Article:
Prototyping for People Who Can’t Prototype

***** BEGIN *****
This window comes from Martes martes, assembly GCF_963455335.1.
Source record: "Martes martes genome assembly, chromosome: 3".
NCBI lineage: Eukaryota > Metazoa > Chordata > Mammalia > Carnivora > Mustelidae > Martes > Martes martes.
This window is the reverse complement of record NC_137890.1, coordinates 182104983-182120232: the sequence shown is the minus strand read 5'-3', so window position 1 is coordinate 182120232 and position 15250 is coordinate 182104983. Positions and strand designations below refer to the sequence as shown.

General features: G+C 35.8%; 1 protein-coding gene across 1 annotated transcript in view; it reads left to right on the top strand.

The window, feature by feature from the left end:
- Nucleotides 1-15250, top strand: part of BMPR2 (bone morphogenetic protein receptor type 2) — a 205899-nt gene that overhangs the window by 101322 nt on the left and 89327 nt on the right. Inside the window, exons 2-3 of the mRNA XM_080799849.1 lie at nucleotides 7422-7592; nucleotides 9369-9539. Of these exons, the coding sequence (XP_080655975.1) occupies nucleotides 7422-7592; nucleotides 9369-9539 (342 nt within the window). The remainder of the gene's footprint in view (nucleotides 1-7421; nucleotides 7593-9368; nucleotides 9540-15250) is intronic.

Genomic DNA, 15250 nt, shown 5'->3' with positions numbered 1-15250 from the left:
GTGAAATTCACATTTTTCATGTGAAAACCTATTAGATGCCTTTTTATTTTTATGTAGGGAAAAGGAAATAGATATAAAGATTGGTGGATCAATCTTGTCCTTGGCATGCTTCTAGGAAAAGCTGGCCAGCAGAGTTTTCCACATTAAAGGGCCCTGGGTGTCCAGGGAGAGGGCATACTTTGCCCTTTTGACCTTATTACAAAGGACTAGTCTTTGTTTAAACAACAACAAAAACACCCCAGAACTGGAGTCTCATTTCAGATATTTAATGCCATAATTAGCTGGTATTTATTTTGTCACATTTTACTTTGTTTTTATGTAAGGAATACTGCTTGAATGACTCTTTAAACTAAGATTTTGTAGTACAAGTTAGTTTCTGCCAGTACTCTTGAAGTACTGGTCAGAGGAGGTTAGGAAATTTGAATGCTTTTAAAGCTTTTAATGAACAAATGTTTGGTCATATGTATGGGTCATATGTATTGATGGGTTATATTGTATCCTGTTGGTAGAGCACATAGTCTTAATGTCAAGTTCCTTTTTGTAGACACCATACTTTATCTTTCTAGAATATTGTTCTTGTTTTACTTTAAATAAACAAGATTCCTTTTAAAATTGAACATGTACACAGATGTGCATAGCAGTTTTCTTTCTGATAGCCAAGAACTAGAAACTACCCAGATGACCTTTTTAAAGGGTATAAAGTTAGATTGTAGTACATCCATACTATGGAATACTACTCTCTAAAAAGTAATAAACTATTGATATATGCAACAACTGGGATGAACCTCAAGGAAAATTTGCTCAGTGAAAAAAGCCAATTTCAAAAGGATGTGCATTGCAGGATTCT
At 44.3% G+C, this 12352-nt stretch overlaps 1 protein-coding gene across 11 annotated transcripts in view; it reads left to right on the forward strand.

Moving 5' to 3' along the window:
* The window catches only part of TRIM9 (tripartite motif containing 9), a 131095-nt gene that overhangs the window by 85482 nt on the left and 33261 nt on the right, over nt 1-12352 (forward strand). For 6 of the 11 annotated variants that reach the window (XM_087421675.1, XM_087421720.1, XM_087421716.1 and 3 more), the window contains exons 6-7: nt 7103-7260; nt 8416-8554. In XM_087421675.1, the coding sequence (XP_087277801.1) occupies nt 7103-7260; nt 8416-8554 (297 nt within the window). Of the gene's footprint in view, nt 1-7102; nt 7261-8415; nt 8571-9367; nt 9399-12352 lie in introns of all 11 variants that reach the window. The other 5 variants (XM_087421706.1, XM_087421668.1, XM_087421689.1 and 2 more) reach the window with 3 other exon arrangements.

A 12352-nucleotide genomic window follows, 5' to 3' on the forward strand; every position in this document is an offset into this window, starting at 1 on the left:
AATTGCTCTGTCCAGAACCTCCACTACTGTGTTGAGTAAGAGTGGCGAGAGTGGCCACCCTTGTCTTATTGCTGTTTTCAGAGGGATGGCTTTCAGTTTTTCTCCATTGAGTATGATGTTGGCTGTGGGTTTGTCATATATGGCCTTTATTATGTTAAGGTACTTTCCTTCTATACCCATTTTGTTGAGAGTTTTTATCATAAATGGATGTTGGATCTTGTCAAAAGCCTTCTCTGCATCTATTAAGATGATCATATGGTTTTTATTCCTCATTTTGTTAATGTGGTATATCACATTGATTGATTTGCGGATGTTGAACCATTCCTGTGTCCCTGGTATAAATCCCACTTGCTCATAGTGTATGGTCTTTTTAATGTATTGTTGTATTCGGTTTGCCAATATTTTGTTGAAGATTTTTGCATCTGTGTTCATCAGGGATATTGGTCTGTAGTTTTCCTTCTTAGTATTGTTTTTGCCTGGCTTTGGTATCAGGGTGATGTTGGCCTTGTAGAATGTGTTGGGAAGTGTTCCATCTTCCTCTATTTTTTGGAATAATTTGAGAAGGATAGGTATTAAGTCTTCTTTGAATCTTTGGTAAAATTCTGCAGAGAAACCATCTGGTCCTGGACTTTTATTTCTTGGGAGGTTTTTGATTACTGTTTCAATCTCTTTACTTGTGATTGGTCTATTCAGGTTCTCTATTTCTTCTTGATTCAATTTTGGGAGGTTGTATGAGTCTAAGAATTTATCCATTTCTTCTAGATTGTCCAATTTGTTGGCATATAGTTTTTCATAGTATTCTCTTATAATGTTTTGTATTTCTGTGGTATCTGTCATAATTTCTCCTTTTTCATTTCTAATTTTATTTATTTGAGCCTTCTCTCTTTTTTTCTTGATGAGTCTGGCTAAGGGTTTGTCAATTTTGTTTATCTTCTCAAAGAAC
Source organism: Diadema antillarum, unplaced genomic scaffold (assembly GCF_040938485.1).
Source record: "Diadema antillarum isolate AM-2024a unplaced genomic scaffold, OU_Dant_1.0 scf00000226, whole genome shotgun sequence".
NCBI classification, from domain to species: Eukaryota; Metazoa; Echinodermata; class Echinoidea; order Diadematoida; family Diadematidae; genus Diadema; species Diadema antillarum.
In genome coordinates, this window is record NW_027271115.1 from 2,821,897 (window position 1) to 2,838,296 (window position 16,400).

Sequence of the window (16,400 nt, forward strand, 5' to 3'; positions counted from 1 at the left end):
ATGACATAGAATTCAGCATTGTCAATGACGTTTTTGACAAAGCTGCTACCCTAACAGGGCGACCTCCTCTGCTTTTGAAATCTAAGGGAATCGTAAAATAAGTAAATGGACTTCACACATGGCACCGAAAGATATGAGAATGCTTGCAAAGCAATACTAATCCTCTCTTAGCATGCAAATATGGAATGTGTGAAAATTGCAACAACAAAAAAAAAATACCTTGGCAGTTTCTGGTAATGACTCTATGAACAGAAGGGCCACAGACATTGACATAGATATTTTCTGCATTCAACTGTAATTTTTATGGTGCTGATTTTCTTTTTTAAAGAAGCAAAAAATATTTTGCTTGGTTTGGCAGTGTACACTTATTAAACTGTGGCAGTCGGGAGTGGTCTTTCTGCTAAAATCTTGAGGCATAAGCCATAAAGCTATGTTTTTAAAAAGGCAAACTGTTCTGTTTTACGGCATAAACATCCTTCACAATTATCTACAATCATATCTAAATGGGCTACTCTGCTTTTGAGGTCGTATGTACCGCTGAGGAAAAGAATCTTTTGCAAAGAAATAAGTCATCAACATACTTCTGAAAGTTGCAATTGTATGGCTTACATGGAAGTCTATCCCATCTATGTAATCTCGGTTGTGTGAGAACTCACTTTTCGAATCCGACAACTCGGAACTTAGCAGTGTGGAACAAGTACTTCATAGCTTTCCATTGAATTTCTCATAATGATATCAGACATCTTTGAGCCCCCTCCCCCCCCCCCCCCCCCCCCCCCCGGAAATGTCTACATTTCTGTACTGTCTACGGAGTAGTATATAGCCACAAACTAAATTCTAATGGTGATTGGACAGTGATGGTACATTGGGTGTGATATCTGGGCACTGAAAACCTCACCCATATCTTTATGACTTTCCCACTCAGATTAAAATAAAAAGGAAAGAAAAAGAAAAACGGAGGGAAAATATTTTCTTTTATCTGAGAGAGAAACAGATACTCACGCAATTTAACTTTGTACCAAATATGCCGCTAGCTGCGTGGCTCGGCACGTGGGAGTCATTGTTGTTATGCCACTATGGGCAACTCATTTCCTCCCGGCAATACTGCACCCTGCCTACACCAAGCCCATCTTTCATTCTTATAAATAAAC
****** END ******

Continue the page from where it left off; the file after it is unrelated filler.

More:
Despite having a full shop filled with the latest tools, I am not above using soup cans to build a prototype. Prototyping is a technique to solve problems and learn about a product. It need not be a complicated process that takes special tools and skilled technicians to do well. Savvy developers know that it is important to iterate quickly, and often simple is best. Found materials and simple tools can often be used to answer a question in minutes instead of having to wait days or weeks for a 3D print or machined part. The best part is that there are plenty of tools that are available to the masses and they are easy to use, even by even the most inexperienced prototyper. The following are some prototyping tools and techniques that even those who have never set foot inside a prototyping shop can use in order to help develop their ideas and answer key questions about their product. Always Ask Before Prototyping: What Is the Question? Prototypes should be built to answer a question about the product being developed, and it is the nature of the question that should drive the choice of how to prototype. In some cases, the question can be very technical. You may need to know how a full assembly works together, which requires the build of complex geometry in CAD software and 3D-printed parts. However, most questions we have about a product in development are simple, such as how large should it be, what shape should it be, or how does it fit in your hand? For these types of issues, there are many prototyping techniques that can be used to help you answer your questions. The key is to make sure you are prototyping purposefully. Using LEGOs for Prototyping One of the first builder toys that GenX and younger people were exposed to were LEGOs. They are easy to build with and are cheap, ubiquitous, and excellent for quick prototyping. The square bricks limit the fidelity of the surface that can be formed, but this frees up our brains to focus on the macro, core questions, instead of obsessing with micro details. LEGOs can be used to build rough prototypes to evaluate size, form factor or general layout of a product. You can build multiple iterations of your concept within minutes and think through how users could interact with what you build. With the multitude of motion elements, hinges and special bricks, you may even be able to make rough models of the moving parts of a prototype as well. This LEGO prototype was built by Chris Stubbs, inventor of the Luminook closet lighting system, as a way to evaluate the size for the device before building more advanced prototypes. Using PVC for Prototyping PVC tubes are great for quick prototyping with no building skill required. Long lengths of tube cost just a few dollars and fittings are usually less than that, so it is inexpensive to have a good inventory with which to play. The tubes can be cut with PVC scissors or with a hand saw, so you can build up a structure or fluid circuit in minutes. The obvious use for PVC is for fluid-based products, but it is just as useful to use for prototyping physical prototypes. The tubing can be used as a handgrip or assembled together with fittings to make larger structures. Since it is so modular, it is easy to build and test multiple iterations in just minutes. This showerhead prototype was made primarily from PVC tubing. It was easy to fabricate and inexpensive. Prototyping with Found Items Sometimes the purpose of a prototype is to test out a user flow. This can be an onboarding process, a logistics map or installation procedure. While these can be flow charted out or created digitally, manipulating physical objects to simulate the process helps our brains interpret the data differently and often yields interesting results. Think of the old war room tables where generals move their fighting units around the battlefield to work out their strategy. For this type of prototyping, the parts need not be complicated. Game board pieces, soup cans, a deck of cards—anything fast and available that can be manipulated to simulate the process is key. Found items can also help us build functional prototypes. Old toys have lots of great parts that can be harvested and repurposed, like motors and gear trains. Products with grips or handles can be scavenged to create your own ergonomic interfaces. Duct taping found items can be a valuable way to explore the physicality of a product. This can of soup was used to prototype the sensor layout of a device being developed at the Enventys Partners shop. Prototyping with Electronics More so than physical prototypes, building electronic prototypes can really spike our anxiety. Electricity is hard to visualize and can be very intimidating to work with. However, there are some microcontrollers that can be used with block coding to build proof-of-concept electronic prototypes. Block coding is a graphical programming interface where you drag and drop elements to build working code without the need for typing anything or having to know any special syntax. My favorite block coding program is called Make Code. It is a free website from Microsoft that can be used with developer boards like the Microbit, Adafruit Circuit Playground Express or LEGO Mindstorms. The site will simulate the code for you before you upload your program to your board, and there are lots of tutorials to teach you the basics. Make Code is particularly powerful with the Circuit Playground Express as it has addressable LEDs, sensors and actuators that can be programmed with no circuit design or soldering required. The MakeCode interface makes it easy to create custom code for the Circuit Playground Express to make use of buttons, temp sensors, speakers and other peripherals resident on the board. So as you can see, when it comes to potential tools used for prototyping at a beginner level, there is a range of options. Give these options a try the next time you’re trying to develop your product in its early stages. However, if you’ve hit a roadblock or are looking for detailed expertise when it comes to developing your product, don’t hesitate to reach out to our team for any prototyping, industrial design, engineering or manufacturing needs. As the leader in product launch services, we’re able to take your idea from a napkin sketch to the next big thing with our product development service options. WRITTEN BY Jeremy Losaw